Saturday, December 25, 2010

"The Hammer Falls" Part I

George H. Hoyt

Major General James G. Blunt

Major General Samuel R. Curtis

     Shortly after the Red Leg raids of late March 1863, the Commander of the Department of Missouri, Major General Samuel R. Curtis, directed Major General Blunt, to take action against the depredators. Blunt had already issued a stern warning in early March. The newspaper Freedom’s Champion, in Atchison, Kansas, printed this short broadside on 7 March, 1863, which proclaimed that, Gen. Blunt has issued an order against secret organizations in the State, which under the guise of patriotism are devoted to plunder.

     Blunt claimed after the war that while he had been away during the winter in Arkansas, matters left in charge of subordinates had been running rather loosely in the district. Among other things, an organization had sprung into existence known as “Red Legs,” and whatever had been the primary object and purpose of those identified with it, its operations had certainly become fraught with danger to the peace and security of society. The organization embraced many of the most desperate charters in the country, while the inducements of easy gain had allured into it many persons who, in ordinary times, would never have consented to be connected with such an enterprise. Officers, soldiers and citizens had become infected until the leaders became so bold as to defy interference with their operations. Letters intercepted, passing from one to another of principle actors in this organization, proved a most deplorable state of affairs, and showed that it extended into Colorado, Nebraska and Iowa. A reign of terror was inaugurated, and no man’s property was safe, nor was his life worth much if he opposed them in their schemes of plunder and robbery. In this condition of things I considered it my duty to interfere for the protection of honest, and peaceable citizens, and to a great extent was successful, notwithstanding I daily received anonymous letters threatening me with assassination if I did not desist arresting and punishing these offenders.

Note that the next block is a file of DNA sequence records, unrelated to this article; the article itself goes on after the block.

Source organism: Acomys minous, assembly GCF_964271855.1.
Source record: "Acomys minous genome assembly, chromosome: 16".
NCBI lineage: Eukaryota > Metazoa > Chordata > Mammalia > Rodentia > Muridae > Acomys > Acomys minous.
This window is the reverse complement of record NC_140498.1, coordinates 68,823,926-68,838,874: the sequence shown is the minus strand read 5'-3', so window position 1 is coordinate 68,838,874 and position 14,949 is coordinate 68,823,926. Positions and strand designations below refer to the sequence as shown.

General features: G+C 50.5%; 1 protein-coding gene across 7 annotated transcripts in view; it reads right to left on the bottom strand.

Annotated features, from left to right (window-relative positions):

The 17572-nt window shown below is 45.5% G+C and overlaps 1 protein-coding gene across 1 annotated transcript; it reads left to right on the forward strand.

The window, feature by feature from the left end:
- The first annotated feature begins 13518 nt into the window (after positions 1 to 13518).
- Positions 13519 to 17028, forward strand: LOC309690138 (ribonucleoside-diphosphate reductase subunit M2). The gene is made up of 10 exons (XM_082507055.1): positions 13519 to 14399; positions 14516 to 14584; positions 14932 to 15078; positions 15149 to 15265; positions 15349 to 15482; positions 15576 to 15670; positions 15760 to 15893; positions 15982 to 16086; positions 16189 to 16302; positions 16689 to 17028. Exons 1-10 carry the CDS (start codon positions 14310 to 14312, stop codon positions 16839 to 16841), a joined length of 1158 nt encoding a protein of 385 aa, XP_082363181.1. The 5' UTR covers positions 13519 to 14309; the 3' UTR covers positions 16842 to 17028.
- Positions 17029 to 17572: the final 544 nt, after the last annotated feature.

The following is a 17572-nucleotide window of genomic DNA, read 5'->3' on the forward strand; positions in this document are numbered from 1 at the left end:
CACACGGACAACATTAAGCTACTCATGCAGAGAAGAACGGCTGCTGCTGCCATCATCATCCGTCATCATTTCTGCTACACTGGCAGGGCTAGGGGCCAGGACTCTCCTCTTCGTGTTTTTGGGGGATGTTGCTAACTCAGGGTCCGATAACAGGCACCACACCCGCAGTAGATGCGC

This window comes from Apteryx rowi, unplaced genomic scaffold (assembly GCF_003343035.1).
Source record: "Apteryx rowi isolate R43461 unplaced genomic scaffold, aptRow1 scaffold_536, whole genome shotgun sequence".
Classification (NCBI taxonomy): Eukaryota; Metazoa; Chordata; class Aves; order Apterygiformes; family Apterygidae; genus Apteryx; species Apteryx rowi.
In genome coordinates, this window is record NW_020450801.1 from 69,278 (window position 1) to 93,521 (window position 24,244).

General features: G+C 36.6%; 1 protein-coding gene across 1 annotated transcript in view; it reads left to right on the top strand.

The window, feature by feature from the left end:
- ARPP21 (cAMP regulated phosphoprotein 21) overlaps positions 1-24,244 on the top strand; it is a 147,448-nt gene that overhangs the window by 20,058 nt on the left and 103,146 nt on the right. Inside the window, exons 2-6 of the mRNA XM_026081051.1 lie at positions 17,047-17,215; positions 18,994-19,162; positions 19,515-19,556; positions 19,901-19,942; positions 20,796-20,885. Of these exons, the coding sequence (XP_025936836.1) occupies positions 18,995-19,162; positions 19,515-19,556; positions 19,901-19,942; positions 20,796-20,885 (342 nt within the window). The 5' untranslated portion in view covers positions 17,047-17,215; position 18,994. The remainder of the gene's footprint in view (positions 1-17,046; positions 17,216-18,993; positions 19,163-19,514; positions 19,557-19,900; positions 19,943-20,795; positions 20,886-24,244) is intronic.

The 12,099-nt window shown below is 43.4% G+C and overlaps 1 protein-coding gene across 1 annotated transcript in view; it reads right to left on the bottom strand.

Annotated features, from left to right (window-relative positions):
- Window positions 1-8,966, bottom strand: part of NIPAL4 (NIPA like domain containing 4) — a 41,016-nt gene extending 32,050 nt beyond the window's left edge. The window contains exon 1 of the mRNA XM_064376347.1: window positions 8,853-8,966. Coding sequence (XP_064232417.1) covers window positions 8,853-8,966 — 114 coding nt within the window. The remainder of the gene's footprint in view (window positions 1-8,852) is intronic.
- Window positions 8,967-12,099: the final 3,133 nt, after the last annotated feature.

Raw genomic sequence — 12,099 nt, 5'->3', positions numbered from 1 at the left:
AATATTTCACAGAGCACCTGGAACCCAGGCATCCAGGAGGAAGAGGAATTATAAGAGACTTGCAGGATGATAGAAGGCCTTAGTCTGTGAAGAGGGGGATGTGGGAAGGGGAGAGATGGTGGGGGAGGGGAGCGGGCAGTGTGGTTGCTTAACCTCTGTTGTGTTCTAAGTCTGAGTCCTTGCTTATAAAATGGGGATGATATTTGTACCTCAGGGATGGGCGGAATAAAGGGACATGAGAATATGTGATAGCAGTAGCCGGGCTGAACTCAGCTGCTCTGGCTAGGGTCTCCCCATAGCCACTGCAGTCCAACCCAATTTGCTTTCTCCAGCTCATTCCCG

On 3 April 1863, Curtis wired Blunt, ordering him to, Put only very reliable troops on border counties. Missourians fear the "Red Legs" will have too much license under your command. That band of rascals must be checked...

     On the same day, Curtis, informed Brigadier General Ben Loan, in Jefferson City, Missouri, that, Blunt avows his determination to put down the "Red Legs," and it seems to me necessary that each of the adjacent commanders should have a cordial understanding and cross lines whenever a real necessity exits. 

All operations against rebels, Blunt wrote to Colonel Lynde, commanding the 9th Kansas Volunteer Cavalry on 16 April, must be directed by the legal military authorities. This injunction is to apply especially to an organization known as the "Red Legs," which is an organized band of thieves and violators of law and good order. All such persons found prowling over the country, without a legitimate purpose, must be disarmed; and if they shall be caught in the act of thieving or other lawlessness, or in the possession of stolen property, for which they cannot give a good and sufficient reason, they shall be shot upon the spot. And as there is reason to believe that officers in the military service are implicated, directly or indirectly, in the offenses committed by "Red Legs" and other lawless bands, therefore, upon the evidence that any officer has failed or neglected to carry out the foregoing instructions in reference to such offenders, they will be dishonorably dismissed [from] the service of the United States...